Emmer said he and Gov. Mark Dayton were in agreement on the Affordable Care Act not working for Minnesota.

“It’s simply become unaffordable,” Emmer said. “I think as we go forward, we need to talk about pre-existing medical conditions, which are incredibly important.”

Minnesota was cutting-edge when it came to taking care of people who could not take care of themselves, and trying to make sure that people who had been denied could access coverage, Emmer said.

“The goal [with health care reform] is returning that type of decision-making back to the states, so they can design programs that work,” he said.

Jim Read, a 2014 Democratic candidate who lost the Democratic-Farmer-Labor endorsement to Joe Perske at the Democratic convention, asked Emmer if he would wait for specifics on a Republication Affordable Care Act repeal package.

“The Affordable Care Act is in a death spiral,” Emmer said. “Gov. Mark Dayton has made it very clear that the Affordable Care Act is done. This thing is not working.”

U.S. Health and Human Services Secretary Tom Price will restoring the authority [for health care reform] to the state level, Emmer said.

“We’ll be able to re-institute programs like we had in the past,” Emmer said. “We need to give the decision-making authority back to the state of Minnesota.”

Immigration policy was another issue addressed by constituents. Haji Yussuf is a Somali man and Muslim who grew up in Kenya, graduated from St. Cloud State University, and chose to stay in the St. Cloud area to raise his family and help his community. He owns a multi-lingual advertising and consulting business called Orange Oak Plus.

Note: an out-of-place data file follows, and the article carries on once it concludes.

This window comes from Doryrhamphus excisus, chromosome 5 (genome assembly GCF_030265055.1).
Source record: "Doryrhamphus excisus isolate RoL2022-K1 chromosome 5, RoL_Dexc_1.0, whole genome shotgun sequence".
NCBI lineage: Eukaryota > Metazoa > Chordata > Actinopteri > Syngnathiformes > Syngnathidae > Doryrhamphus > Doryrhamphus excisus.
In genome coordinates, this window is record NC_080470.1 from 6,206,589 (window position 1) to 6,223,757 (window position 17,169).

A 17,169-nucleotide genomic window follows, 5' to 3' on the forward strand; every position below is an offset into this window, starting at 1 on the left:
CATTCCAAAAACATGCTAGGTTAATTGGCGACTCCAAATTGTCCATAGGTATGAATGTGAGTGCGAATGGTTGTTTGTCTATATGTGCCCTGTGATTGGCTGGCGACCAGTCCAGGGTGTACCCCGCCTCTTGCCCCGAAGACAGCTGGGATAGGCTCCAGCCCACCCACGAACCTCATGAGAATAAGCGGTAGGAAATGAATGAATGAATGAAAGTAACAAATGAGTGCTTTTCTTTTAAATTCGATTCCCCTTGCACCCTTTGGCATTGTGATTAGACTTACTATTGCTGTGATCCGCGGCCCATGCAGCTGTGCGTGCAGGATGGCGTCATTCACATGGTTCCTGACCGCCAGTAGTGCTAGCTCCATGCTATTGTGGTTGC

“The message that is coming from Washington, D.C. is that Muslims are dangerous for this country,” Yussif told Emmer. “I want you to go back to Washington and tell the president my two- and three-year-old kids are in no way a threat to this country. They are Americans. We love this country.”

Emmer replied that Americans deserved to be safe and able to live to their full potential. “I’m one of 535 voting members of Congress and we have to move this to term. You have an administration that’s indicated immigration is an issue it wants to deal with in terms of the laws that are on the books and determine whether or not they make sense, and if so, which ones should go.”

President Trump’s executive order regarding immigration was rolled out extremely quickly, Emmer said. That original order, issued a week into his presidency, attempted to bar citizens of seven Muslim-majority countries – Iraq, Syria, Iran, Libya, Somalia, Sudan and Yemen – from entering the U.S. for 90 days, all refugees for 120 days and refugees from Syria indefinitely.

A panel of the United States Court of Appeals for the Ninth Circuit unanimously upheld a Federal District Court judge’s decision to temporarily block the executive order issued by Trump.

“It [the order] could have been communicated much better by the people who were putting it out,” Emmer said. “We want to make sure people who come to this country to pursue their dreams do so legally. The issue that we have going forward is properly vetting people.”

Several town hall attendees asked Emmer about Russia’s alleged meddling in the 2016 U.S. presidential election and the possibility that President Trump’s campaign members interacted with Russian officials.

David Snyder, the former DFL-endorsed candidate who ran against Emmer in November, challenged Emmer to call for an independent, bipartisan special commission to investigate possible election hacking.